Hard to Say is This Recording’s weekly advice column. It will appear every Wednesday until the Earth perishes in a fiery blaze, or until North West turns 40. Get no-nonsense answers to all of your most pressing questions by writing to justhardtosay@gmail.com or by dropping us a note at our tumblr.


I have been friends with a guy I will call Alan for a few years. We both play music but never play together (different styles); still we have kept up with each other over the years.

We have good chemistry when hanging out one-on-one, and I've always enjoyed it whenever that happens. Alan's made it clear that he would be open to something more, but I am concerned that things might get competitive with both of us sharing similar goals. The few times that it has come up, arguments have tended to ensue. Am I right to be wary of conflict?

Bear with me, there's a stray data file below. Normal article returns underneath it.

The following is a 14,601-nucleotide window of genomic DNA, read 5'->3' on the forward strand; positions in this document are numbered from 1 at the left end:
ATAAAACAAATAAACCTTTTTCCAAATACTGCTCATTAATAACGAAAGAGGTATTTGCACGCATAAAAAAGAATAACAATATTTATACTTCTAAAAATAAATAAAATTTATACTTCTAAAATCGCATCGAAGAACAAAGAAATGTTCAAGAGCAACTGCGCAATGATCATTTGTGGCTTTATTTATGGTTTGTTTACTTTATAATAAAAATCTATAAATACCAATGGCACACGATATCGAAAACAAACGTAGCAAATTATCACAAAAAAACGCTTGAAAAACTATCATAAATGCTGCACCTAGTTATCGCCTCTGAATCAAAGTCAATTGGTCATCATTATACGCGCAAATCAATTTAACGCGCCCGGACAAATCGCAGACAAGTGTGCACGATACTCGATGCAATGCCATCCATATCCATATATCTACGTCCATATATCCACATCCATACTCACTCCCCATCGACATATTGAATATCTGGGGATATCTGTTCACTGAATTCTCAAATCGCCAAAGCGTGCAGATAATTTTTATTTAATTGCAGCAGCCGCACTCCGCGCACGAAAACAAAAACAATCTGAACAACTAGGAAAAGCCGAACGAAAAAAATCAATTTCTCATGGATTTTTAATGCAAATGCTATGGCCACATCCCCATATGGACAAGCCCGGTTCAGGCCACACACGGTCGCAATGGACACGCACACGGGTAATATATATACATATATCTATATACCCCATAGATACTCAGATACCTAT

Bess M.

Dear Bess,

No happy relationship was ever described by the words, "we fight a lot about about melodies." With that said, ground rules for a relationship can accomplish a lot, just as the security of a prenup can assuage the mind of the more financially sucessful party.

Here are some ground rules to keep in mind considering your situation:

1) What kind of music does he play? House? Cool.

2) What are his thoughts on Savage Garden? Neutral. Cool.

3) How well does he know the lyrics to "Girlfriend in a Coma"?

4) Did he seem really low-key and collected when he found out that Thom Yorke unexpectedly released an album? Great.

That should do it. Tread carefully.